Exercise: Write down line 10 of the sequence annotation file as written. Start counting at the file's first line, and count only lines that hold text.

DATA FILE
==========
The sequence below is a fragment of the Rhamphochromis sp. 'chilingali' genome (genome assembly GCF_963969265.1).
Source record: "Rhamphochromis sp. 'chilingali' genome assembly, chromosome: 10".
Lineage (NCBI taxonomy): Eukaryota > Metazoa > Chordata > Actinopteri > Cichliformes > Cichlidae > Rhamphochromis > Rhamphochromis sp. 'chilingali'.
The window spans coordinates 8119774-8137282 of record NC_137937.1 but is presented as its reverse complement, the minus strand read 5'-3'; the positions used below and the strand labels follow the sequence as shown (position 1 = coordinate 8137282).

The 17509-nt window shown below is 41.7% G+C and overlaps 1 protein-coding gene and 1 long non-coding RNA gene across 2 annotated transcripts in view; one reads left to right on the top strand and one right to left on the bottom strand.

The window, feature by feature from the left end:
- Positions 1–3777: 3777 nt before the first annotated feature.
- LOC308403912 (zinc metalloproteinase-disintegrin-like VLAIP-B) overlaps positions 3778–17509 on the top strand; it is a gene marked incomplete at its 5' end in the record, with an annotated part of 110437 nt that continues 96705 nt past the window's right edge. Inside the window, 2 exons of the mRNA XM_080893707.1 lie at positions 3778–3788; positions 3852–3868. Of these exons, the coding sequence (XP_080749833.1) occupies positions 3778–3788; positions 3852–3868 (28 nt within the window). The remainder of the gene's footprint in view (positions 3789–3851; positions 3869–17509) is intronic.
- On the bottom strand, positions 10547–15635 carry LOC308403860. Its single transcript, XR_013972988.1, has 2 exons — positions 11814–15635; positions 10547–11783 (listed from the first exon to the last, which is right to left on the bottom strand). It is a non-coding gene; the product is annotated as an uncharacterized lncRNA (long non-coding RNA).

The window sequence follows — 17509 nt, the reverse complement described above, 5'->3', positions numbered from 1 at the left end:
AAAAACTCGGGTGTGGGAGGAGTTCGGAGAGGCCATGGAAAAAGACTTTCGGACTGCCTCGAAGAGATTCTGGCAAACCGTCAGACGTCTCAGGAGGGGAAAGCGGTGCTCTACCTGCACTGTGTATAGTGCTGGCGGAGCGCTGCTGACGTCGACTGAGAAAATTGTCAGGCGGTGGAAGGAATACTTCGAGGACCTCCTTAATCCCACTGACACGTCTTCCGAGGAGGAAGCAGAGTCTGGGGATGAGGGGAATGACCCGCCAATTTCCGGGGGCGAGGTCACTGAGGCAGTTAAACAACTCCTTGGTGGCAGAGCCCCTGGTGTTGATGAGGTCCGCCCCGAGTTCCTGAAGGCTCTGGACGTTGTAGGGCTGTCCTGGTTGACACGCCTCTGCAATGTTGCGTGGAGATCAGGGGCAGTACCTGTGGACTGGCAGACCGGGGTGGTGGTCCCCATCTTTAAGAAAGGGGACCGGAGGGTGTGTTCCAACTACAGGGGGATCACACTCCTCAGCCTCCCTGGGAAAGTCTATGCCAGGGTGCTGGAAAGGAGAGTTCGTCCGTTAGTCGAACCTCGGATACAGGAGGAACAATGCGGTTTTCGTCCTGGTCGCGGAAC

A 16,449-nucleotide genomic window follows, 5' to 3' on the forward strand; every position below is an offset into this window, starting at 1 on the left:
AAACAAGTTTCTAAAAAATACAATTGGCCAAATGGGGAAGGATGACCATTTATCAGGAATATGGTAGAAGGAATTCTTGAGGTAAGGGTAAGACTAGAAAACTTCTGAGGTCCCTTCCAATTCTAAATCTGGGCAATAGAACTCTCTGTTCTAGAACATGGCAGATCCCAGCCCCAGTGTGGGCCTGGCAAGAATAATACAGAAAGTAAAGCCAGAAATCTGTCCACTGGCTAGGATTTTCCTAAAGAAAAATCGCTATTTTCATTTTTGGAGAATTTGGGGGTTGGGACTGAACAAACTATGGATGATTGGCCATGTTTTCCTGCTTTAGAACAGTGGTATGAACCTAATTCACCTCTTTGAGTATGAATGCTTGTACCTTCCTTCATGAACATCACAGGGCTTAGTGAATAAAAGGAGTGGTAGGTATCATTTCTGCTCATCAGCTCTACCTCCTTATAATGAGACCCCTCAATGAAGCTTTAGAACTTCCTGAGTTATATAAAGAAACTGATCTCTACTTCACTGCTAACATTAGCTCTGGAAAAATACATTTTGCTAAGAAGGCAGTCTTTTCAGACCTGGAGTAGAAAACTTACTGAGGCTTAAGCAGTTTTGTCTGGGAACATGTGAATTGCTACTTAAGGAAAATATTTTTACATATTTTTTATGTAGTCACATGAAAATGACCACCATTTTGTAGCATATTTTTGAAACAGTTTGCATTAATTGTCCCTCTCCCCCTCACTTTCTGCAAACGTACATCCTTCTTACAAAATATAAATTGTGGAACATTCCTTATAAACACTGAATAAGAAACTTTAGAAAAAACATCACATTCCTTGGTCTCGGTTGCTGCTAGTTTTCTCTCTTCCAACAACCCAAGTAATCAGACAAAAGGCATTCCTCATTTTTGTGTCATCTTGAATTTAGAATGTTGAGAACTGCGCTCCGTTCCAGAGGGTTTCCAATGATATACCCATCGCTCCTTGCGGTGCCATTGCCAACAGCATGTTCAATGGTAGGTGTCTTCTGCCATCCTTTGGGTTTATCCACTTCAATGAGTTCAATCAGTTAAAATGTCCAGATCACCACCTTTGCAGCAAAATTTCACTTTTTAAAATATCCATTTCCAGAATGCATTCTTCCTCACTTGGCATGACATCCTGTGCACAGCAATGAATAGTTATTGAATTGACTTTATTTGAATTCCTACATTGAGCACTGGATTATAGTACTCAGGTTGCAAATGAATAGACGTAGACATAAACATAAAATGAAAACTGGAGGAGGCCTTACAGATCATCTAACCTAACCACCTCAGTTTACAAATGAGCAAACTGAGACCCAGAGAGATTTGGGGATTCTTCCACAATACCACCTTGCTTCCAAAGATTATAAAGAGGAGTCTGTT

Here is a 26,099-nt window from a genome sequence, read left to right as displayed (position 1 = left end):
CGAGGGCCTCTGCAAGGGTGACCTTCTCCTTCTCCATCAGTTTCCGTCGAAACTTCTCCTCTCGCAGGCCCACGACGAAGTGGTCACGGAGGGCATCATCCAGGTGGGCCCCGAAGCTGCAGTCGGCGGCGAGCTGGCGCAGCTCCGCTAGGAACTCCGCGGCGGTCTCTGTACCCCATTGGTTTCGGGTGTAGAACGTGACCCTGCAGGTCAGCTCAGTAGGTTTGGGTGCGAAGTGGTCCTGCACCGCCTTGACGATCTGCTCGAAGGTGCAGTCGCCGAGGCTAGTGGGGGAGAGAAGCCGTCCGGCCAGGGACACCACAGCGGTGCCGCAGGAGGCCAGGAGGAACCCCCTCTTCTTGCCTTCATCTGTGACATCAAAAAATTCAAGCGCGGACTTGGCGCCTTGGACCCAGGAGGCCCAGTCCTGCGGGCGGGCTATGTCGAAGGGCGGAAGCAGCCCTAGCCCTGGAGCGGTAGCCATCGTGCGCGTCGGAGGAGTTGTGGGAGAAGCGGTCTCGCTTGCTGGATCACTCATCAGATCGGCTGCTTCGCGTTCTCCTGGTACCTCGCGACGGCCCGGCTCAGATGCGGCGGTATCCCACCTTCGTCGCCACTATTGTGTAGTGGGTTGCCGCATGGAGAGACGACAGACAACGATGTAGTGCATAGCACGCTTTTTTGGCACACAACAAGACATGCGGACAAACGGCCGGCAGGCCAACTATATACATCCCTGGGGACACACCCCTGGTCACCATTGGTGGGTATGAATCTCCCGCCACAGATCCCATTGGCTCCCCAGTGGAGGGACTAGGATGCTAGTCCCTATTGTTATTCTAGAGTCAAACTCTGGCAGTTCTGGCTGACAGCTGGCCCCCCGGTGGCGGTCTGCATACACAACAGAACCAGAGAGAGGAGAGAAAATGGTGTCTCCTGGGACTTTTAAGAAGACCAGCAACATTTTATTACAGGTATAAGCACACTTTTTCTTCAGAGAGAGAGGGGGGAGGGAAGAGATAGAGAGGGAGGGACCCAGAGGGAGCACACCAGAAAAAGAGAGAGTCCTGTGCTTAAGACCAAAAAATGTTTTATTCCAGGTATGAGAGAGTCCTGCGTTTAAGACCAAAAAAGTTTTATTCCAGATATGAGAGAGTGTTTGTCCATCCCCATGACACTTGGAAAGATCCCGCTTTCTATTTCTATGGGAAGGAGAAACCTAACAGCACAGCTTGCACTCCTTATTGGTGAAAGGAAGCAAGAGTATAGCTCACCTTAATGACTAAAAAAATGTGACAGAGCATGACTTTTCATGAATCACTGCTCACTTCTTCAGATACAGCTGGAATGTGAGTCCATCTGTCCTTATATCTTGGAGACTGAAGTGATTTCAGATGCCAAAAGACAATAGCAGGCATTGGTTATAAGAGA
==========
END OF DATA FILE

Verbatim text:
The window sequence follows — 17509 nt, the reverse complement described above, 5'->3', positions numbered from 1 at the left end: